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OP0176 Comorbidity profiles among adult patients with JIA who were treated with etanercept – results of the biologic register jumbo
  1. A. Raab1,
  2. C. Sengler2,
  3. M. Niewerth2,
  4. J. Klotsche2,
  5. G. Horneff3,
  6. A. Zink2,
  7. H. Girschick4,
  8. K. Minden2
  1. 1Charite Berlin
  2. 2Epidemiology Unit, German Rheumatism Research Center, Berlin
  3. 3Paediatrics, Asklepios Clinic, Sankt Augustin
  4. 4Scientific Advisory Board, Berlin, Germany

Abstract

Background Juvenile idiopathic arthritis (JIA) is a heterogeneous inflammatory disease that persists in about half the cases into adulthood. Little is known about the morbidity spectrum of adult patients with JIA.

Objectives To assess the prevalence of self-reported lifetime comorbidities in adult patients with JIA who received etanercept during childhood, and to analyze the impact of comorbidity on the patients’ subjectively perceived health state.

Methods Self-reported comorbidity was studied in 278 adult JIA patients who were ever treated with etanercept and recorded in the biologic register JuMBO (Juvenile arthritis Methotrexate/Biologics long-term Observation). Comorbidity prevalence among the patients was compared to an age- and sex-matched control cohort from the population. The association of disease parameters with the presence of any comorbid condition was analyzed by linear or logistic regression models.

Results Sixty two percent of the adult JIA patients reported at least one comorbid condition 11 years (median) after disease onset. Uveitis was the most frequent comorbid condition (19.3%), followed by allergic rhinitis (14.0%), migraine (8.6%), and atopic dermatitis (7.9%). In the whole group, the prevalence of cardiovascular diseases was 10.8% which was not higher than the corresponding rate in a control cohort from the general population. However, patients with systemic onset of JIA (soJIA) had a significantly higher rate of cardiovascular diseases of 43% (p=0.042). In general, patients with soJIA had the highest prevalence of comorbidities (79%) as compared to patients with other JIA subgroups, and the highest mean number of comorbidities (1.9) as well.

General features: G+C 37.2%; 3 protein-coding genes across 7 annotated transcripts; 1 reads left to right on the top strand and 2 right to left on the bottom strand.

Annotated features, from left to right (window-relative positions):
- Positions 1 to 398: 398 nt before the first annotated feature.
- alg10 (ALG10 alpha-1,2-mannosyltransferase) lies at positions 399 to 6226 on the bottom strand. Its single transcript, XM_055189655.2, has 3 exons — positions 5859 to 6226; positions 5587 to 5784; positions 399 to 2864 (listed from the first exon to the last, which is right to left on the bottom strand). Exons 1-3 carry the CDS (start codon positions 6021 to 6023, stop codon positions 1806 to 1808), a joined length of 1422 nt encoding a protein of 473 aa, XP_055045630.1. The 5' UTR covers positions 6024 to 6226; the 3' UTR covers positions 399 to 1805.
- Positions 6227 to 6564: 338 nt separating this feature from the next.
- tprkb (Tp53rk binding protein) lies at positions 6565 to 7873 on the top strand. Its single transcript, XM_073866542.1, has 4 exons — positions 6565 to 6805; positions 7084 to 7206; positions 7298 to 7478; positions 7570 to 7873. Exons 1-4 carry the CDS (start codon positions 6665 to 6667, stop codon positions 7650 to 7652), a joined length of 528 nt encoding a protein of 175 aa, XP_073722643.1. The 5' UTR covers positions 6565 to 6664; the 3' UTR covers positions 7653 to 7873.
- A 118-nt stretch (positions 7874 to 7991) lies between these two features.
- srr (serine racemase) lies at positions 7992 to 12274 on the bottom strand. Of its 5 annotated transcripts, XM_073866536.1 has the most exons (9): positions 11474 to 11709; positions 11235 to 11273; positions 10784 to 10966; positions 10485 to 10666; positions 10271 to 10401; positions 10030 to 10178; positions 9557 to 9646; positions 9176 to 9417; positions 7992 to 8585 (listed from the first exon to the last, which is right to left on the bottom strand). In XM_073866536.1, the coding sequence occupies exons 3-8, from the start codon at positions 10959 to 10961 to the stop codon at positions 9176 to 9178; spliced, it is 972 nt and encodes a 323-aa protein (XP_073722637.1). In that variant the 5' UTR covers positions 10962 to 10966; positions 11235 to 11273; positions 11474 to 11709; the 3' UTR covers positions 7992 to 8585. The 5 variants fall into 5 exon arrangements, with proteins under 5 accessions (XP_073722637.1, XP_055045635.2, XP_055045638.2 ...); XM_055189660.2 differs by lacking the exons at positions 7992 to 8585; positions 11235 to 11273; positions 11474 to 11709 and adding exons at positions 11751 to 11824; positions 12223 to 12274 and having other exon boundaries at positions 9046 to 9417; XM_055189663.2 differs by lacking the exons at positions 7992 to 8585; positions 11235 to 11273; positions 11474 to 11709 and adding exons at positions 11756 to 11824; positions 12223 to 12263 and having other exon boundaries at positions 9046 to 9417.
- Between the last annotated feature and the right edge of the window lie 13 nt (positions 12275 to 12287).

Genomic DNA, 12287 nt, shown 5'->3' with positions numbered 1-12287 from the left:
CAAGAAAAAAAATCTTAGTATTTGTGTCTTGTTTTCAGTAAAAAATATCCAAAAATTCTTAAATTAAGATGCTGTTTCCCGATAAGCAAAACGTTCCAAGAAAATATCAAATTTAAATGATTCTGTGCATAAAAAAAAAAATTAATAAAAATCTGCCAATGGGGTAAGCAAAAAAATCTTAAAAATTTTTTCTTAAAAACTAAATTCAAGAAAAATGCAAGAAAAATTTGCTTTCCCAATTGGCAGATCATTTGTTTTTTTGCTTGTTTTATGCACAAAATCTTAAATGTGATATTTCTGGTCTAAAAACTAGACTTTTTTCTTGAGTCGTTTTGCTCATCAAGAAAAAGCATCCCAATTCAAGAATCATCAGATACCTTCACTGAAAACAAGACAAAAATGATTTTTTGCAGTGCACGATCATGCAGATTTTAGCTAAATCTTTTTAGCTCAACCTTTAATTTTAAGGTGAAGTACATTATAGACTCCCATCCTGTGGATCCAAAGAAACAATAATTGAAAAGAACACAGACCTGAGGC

Comorbidities were significantly associated with the number of DMARDs received by the patients and the presence of antinuclear antibodies. Age, gender, disease duration, HLA-B27 positivity, and the duration of etanercept treatment had no significant influence on the presence of a comorbid condition. Patients who reported at least one comorbid condition had a significantly higher disease activity (p=0.002), suffered more often from fatigue (p<0.001) and pain (p<0.001), had a lower functional capacity (p<0.001), and valued their health-related quality of life lower (p<0.001) than those without any comorbidity. The comorbidity status (p<0.001) and disease activity (p<0.001) were independent predictors of a lower HRQoL.

Conclusions Our results indicate that comorbid conditions have a significant impact on the subjectively perceived health state in adult JIA. Among all JIA patients those with systemic onset of JIA carry the highest risk for comorbidities, in particular for cardiovascular disorders.

Supported by an unrestricted grant from Pfizer Pharma GmbH.

Disclosure of Interest A. Raab: None Declared, C. Sengler: None Declared, M. Niewerth: None Declared, J. Klotsche: None Declared, G. Horneff Grant/Research support from: Pfizer,Abbott, A. Zink: None Declared, H. Girschick: None Declared, K. Minden Grant/Research support from: Pfizer

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